Want A Dancer's Body?
I hadn’t been back to dance class for years and decided to go back. I used to be really good at turns – you name it – Chaines, Pirouettes, Fouettes…I could turn all day. It had been awhile since I had tried to turn.
There I was, in dance class after years of not taking class and we were about to head across the floor doing the usual walk, walk, Pas De Bourree, Pas De Bourree land in fourth and Pirouette turn! I could feel butterflies in my stomach unsure of if my body remembered how to turn. I was next, all eyes on me and my energy was a little nervous, excited and in anticipation of wanting to be able to still turn. All that energy to turn, threw me off balance and I went forward instead of up and didn’t complete the turn.
After a few classes I realized what I was doing wrong and corrections from the instructor telling me “Your energy is going forward, think up!” The fact was, I was trying too hard. The extra effort I was using to make the turn happen was why I was getting thrown off balance. When I realized this and that I actually needed to relax and let myself balance thinking “Up and relax” my turns came back.
That’s right…I still got it…soon enough I was back to double Pirhouette turns no problem.
To balance a dancer stacks everything right on top of each other – their hips centered right over their foot, stacked right under their shoulders with their head inline. If one body part is leaning too much in any direction balancing won’t happen. For example if their hips are sticking out behind them they’ll fall backwards, if their shoulders are leaning forward, forward they’ll go. If they are in the correct position they’ll actually use less effort.
A few weeks ago, I had the opportunity to assist Gray Cook, MSPT, OCS, CSCS, RKC (he’s really smart) of FunctionalMovement.com during his Hands On Session at The Perform Better One Day Event in Los Angeles. I was honored that he asked me to help him and excited to help the other trainers who were attending.
One of the positions Gray had us working on was the Tall Half Kneeling Position. I had become familiar with this position because we use it at Results Fitness frequently but also because we had Brett Jones at our gym teaching an FMS level 2 work shop the week before and half kneeling was a huge part of his curriculum as well.
Starting off with just your body weight, holding the position feeling your stabilizers kicking in when they needed to, but cueing to remember to breathe and almost relax in that stacked position. If you are in the right position, with your hips right underneath your shoulders, over your supporting knee you won’t have to tense up to hold the position. It is exactly like a dancer balancing for a turn. Your stabilizers will kick in to keep you balanced but you don’t need to SQUEEZE your glutes or PULL your stomach in tight trying to muscle the position and “try too hard” like I was in my turns above.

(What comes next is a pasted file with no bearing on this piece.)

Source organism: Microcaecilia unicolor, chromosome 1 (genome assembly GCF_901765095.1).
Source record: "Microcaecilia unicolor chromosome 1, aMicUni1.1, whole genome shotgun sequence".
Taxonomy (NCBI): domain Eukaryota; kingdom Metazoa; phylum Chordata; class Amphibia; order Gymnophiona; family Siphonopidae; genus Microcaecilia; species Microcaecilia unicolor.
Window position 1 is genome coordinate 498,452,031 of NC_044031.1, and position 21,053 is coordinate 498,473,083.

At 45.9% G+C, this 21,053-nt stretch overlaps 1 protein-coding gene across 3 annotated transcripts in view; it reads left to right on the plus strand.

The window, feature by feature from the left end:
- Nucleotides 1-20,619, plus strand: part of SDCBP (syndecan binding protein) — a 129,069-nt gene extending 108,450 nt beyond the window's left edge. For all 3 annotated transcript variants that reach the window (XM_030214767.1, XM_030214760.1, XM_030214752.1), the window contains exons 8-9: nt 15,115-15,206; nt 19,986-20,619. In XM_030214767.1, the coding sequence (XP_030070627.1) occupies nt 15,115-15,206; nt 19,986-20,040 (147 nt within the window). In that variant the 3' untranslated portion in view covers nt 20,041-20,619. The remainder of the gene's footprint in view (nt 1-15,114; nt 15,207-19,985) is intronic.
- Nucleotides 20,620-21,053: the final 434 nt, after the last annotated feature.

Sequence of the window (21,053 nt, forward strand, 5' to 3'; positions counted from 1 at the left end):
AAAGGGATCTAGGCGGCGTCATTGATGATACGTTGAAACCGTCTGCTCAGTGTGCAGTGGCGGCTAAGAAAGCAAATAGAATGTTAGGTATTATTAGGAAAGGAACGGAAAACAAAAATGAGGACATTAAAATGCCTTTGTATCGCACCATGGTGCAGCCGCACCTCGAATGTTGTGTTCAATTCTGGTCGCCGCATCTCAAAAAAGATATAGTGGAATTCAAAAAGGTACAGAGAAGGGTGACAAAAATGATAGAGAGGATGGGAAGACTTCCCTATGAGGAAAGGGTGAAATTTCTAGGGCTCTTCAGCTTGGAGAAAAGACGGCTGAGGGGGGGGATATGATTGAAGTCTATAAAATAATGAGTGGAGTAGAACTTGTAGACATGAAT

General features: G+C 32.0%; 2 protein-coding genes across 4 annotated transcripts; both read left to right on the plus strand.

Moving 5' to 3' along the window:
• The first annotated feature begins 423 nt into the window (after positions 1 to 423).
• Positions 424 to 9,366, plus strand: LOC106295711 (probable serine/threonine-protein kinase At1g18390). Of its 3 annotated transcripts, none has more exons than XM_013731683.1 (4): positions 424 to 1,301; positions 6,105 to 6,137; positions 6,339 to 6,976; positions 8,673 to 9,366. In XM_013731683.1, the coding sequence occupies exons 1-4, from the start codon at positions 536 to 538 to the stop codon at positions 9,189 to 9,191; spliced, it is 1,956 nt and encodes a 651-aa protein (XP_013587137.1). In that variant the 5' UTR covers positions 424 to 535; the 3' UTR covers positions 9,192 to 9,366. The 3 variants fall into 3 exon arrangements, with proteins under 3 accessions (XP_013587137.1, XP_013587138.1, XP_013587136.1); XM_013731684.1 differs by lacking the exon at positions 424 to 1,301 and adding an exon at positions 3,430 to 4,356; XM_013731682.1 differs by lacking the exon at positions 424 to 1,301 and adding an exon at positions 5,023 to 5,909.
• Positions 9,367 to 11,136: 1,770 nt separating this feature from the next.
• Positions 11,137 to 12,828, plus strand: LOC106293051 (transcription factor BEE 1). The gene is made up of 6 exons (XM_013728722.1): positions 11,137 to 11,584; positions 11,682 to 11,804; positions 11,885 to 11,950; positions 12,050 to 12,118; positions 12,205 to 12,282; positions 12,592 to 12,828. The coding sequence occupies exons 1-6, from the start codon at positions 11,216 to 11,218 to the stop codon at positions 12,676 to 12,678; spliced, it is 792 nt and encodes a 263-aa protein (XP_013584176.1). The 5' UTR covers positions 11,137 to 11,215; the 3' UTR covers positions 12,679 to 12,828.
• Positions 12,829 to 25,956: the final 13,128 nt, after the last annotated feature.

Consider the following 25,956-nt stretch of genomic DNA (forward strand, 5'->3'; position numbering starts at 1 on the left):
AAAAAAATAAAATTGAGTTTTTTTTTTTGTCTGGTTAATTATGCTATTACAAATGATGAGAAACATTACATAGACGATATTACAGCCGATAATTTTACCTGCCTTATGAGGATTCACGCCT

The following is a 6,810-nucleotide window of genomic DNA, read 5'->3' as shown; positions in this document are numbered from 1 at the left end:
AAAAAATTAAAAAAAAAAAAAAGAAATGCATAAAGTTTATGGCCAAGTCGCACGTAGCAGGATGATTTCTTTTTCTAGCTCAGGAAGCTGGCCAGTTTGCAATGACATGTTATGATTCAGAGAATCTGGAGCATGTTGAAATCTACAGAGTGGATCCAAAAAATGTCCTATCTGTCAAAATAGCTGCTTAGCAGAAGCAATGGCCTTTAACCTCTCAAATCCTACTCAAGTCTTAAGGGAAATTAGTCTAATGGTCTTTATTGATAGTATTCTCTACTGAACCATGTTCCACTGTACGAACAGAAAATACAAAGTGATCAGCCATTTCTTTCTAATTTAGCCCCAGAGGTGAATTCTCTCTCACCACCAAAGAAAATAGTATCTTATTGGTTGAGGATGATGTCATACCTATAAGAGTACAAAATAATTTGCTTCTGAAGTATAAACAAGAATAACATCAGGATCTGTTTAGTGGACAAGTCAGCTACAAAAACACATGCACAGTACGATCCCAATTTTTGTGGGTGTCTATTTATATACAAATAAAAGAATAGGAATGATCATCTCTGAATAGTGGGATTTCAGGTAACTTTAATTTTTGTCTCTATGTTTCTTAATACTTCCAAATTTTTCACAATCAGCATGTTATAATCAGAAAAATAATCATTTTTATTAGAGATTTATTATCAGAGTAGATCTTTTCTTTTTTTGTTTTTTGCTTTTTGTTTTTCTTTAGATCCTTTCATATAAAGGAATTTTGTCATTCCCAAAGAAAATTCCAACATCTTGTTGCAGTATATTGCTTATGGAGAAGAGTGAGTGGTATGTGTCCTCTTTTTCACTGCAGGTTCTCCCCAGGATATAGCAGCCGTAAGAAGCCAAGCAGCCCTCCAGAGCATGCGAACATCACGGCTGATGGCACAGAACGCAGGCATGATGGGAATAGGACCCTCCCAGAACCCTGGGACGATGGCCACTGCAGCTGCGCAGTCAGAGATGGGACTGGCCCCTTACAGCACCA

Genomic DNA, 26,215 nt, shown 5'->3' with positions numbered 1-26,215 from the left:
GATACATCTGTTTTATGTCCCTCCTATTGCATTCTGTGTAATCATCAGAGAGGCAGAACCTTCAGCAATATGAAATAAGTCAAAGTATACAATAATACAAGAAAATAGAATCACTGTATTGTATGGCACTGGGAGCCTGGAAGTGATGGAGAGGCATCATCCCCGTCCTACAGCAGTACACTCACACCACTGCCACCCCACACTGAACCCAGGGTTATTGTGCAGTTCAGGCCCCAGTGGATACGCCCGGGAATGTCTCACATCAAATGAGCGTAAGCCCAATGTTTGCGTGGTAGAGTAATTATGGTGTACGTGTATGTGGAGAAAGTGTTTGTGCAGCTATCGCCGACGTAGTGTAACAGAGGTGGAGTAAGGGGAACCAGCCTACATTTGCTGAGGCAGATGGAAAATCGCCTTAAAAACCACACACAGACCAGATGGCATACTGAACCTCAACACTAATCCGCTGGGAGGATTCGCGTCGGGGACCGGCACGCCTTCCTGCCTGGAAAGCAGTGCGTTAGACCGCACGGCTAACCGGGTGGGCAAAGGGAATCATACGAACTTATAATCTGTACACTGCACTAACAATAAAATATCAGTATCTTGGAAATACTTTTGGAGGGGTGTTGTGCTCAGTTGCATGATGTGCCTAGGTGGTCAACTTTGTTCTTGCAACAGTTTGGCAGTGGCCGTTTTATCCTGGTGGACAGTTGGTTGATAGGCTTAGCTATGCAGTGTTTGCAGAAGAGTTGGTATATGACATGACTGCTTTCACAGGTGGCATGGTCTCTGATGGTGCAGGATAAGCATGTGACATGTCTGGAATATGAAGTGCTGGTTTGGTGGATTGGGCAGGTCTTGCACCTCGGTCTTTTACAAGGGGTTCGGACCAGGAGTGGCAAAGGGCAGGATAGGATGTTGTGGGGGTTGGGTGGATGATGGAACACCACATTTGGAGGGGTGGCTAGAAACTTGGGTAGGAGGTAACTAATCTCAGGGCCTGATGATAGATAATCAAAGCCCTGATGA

The tall half kneeling position is a great place to work on your balance, putting your stabilizers to work while breathing and relaxing into a balanced position. You’ll know you are in the right position when you don’t have to “work too hard” to stay there.
To get into the proper Tall Half Kneeling position:
Start with your right knee on the ground with a towel under it for padding and your left leg lunged in front of you with your foot flat on the ground as if you are in a “Will You Marry Me” pose. Bring your left foot in line with your right knee so you could be balancing on a balance beam with a fairly narrow stance. Your right knee should be directly under your right hip, under your shoulders and inline with your ear in a “stacked” position. Get tall and balance in that position. You will feel all of your stabilizer muscles firing to keep you balanced. Below Amy Wunsch, our physical therapist at Results Fitness demonstrates the Tall Half Kneeling Position.
Once you can balance in that position you are ready to “turn”…ok I won’t make you “turn” but you are ready to hold a load in that position that will demand that you fire your glutes and core to stay stable only using what you need. You can add load by either adding a chop or an offset over head press. When you add load you will have to engage your bigger muscles to handle the load.
No guarantee’s that this will give you a dancer’s body but it will give you the same feeling of being centered and balanced like a dancer. Add load when you’re ready. Use this new stance with a number of the current exercises you may already be doing including chopping and over head pressing.
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